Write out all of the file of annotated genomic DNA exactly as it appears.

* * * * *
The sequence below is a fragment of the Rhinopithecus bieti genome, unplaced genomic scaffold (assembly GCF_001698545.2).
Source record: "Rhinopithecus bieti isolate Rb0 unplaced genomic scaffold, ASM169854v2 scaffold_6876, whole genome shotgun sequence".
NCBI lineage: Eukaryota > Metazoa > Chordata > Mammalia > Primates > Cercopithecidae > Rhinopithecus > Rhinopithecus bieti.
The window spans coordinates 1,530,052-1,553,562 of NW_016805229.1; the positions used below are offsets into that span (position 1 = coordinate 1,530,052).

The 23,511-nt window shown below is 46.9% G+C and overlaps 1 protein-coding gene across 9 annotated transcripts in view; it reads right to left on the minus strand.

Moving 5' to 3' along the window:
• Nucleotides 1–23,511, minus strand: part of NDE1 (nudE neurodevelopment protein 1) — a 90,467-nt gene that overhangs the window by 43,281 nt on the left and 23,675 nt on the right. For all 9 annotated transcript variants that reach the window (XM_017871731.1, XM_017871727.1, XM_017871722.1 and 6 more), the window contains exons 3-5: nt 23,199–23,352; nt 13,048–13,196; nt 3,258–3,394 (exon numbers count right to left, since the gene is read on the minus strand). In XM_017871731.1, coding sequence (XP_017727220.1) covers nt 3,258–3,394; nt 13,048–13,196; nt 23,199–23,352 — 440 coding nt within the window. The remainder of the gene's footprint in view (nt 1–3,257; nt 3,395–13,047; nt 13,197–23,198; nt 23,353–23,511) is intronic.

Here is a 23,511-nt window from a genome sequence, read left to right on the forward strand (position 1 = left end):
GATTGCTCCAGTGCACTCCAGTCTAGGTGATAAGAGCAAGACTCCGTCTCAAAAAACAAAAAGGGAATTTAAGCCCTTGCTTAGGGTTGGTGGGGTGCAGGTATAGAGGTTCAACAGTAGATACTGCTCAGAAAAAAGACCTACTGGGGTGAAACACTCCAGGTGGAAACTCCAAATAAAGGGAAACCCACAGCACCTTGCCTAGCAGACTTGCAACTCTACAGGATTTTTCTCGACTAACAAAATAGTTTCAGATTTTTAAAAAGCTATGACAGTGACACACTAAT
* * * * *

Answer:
The sequence below is a fragment of the Rhinopithecus bieti genome, unplaced genomic scaffold (assembly GCF_001698545.2).
Source record: "Rhinopithecus bieti isolate Rb0 unplaced genomic scaffold, ASM169854v2 scaffold_6876, whole genome shotgun sequence".
NCBI lineage: Eukaryota > Metazoa > Chordata > Mammalia > Primates > Cercopithecidae > Rhinopithecus > Rhinopithecus bieti.
The window spans coordinates 1,530,052-1,553,562 of NW_016805229.1; the positions used below are offsets into that span (position 1 = coordinate 1,530,052).

The 23,511-nt window shown below is 46.9% G+C and overlaps 1 protein-coding gene across 9 annotated transcripts in view; it reads right to left on the minus strand.

Moving 5' to 3' along the window:
• Nucleotides 1–23,511, minus strand: part of NDE1 (nudE neurodevelopment protein 1) — a 90,467-nt gene that overhangs the window by 43,281 nt on the left and 23,675 nt on the right. For all 9 annotated transcript variants that reach the window (XM_017871731.1, XM_017871727.1, XM_017871722.1 and 6 more), the window contains exons 3-5: nt 23,199–23,352; nt 13,048–13,196; nt 3,258–3,394 (exon numbers count right to left, since the gene is read on the minus strand). In XM_017871731.1, coding sequence (XP_017727220.1) covers nt 3,258–3,394; nt 13,048–13,196; nt 23,199–23,352 — 440 coding nt within the window. The remainder of the gene's footprint in view (nt 1–3,257; nt 3,395–13,047; nt 13,197–23,198; nt 23,353–23,511) is intronic.

Here is a 23,511-nt window from a genome sequence, read left to right on the forward strand (position 1 = left end):
GATTGCTCCAGTGCACTCCAGTCTAGGTGATAAGAGCAAGACTCCGTCTCAAAAAACAAAAAGGGAATTTAAGCCCTTGCTTAGGGTTGGTGGGGTGCAGGTATAGAGGTTCAACAGTAGATACTGCTCAGAAAAAAGACCTACTGGGGTGAAACACTCCAGGTGGAAACTCCAAATAAAGGGAAACCCACAGCACCTTGCCTAGCAGACTTGCAACTCTACAGGATTTTTCTCGACTAACAAAATAGTTTCAGATTTTTAAAAAGCTATGACAGTGACACACTAAT